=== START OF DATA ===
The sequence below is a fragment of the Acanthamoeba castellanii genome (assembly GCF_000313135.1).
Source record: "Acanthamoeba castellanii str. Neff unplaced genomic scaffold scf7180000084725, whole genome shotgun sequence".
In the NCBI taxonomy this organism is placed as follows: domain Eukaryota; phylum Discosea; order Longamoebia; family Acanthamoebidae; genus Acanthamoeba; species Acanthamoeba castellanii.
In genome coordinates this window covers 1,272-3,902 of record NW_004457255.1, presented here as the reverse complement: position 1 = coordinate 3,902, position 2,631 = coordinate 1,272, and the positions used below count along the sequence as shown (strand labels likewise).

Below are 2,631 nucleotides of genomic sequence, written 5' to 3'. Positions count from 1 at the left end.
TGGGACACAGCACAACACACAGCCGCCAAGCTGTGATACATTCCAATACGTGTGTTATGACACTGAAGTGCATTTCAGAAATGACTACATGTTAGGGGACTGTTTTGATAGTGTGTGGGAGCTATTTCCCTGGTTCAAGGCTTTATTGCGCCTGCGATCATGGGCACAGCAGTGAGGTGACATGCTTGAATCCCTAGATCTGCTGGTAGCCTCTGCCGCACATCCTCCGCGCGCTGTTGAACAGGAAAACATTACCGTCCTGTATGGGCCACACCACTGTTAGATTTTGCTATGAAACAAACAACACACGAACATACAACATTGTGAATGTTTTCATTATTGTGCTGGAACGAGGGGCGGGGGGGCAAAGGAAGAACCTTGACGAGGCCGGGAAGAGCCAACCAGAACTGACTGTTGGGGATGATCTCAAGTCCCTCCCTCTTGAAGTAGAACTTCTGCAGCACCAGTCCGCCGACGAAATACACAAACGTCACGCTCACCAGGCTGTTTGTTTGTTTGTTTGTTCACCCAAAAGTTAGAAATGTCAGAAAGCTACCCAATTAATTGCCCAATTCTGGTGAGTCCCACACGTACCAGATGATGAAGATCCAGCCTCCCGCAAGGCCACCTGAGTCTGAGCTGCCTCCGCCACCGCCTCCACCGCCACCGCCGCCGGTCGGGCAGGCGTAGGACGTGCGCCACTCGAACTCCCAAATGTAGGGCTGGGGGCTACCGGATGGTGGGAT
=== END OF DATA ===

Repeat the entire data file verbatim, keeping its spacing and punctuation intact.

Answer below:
The sequence below is a fragment of the Acanthamoeba castellanii genome (assembly GCF_000313135.1).
Source record: "Acanthamoeba castellanii str. Neff unplaced genomic scaffold scf7180000084725, whole genome shotgun sequence".
In the NCBI taxonomy this organism is placed as follows: domain Eukaryota; phylum Discosea; order Longamoebia; family Acanthamoebidae; genus Acanthamoeba; species Acanthamoeba castellanii.
In genome coordinates this window covers 1,272-3,902 of record NW_004457255.1, presented here as the reverse complement: position 1 = coordinate 3,902, position 2,631 = coordinate 1,272, and the positions used below count along the sequence as shown (strand labels likewise).

Below are 2,631 nucleotides of genomic sequence, written 5' to 3'. Positions count from 1 at the left end.
TGGGACACAGCACAACACACAGCCGCCAAGCTGTGATACATTCCAATACGTGTGTTATGACACTGAAGTGCATTTCAGAAATGACTACATGTTAGGGGACTGTTTTGATAGTGTGTGGGAGCTATTTCCCTGGTTCAAGGCTTTATTGCGCCTGCGATCATGGGCACAGCAGTGAGGTGACATGCTTGAATCCCTAGATCTGCTGGTAGCCTCTGCCGCACATCCTCCGCGCGCTGTTGAACAGGAAAACATTACCGTCCTGTATGGGCCACACCACTGTTAGATTTTGCTATGAAACAAACAACACACGAACATACAACATTGTGAATGTTTTCATTATTGTGCTGGAACGAGGGGCGGGGGGGCAAAGGAAGAACCTTGACGAGGCCGGGAAGAGCCAACCAGAACTGACTGTTGGGGATGATCTCAAGTCCCTCCCTCTTGAAGTAGAACTTCTGCAGCACCAGTCCGCCGACGAAATACACAAACGTCACGCTCACCAGGCTGTTTGTTTGTTTGTTTGTTCACCCAAAAGTTAGAAATGTCAGAAAGCTACCCAATTAATTGCCCAATTCTGGTGAGTCCCACACGTACCAGATGATGAAGATCCAGCCTCCCGCAAGGCCACCTGAGTCTGAGCTGCCTCCGCCACCGCCTCCACCGCCACCGCCGCCGGTCGGGCAGGCGTAGGACGTGCGCCACTCGAACTCCCAAATGTAGGGCTGGGGGCTACCGGATGGTGGGAT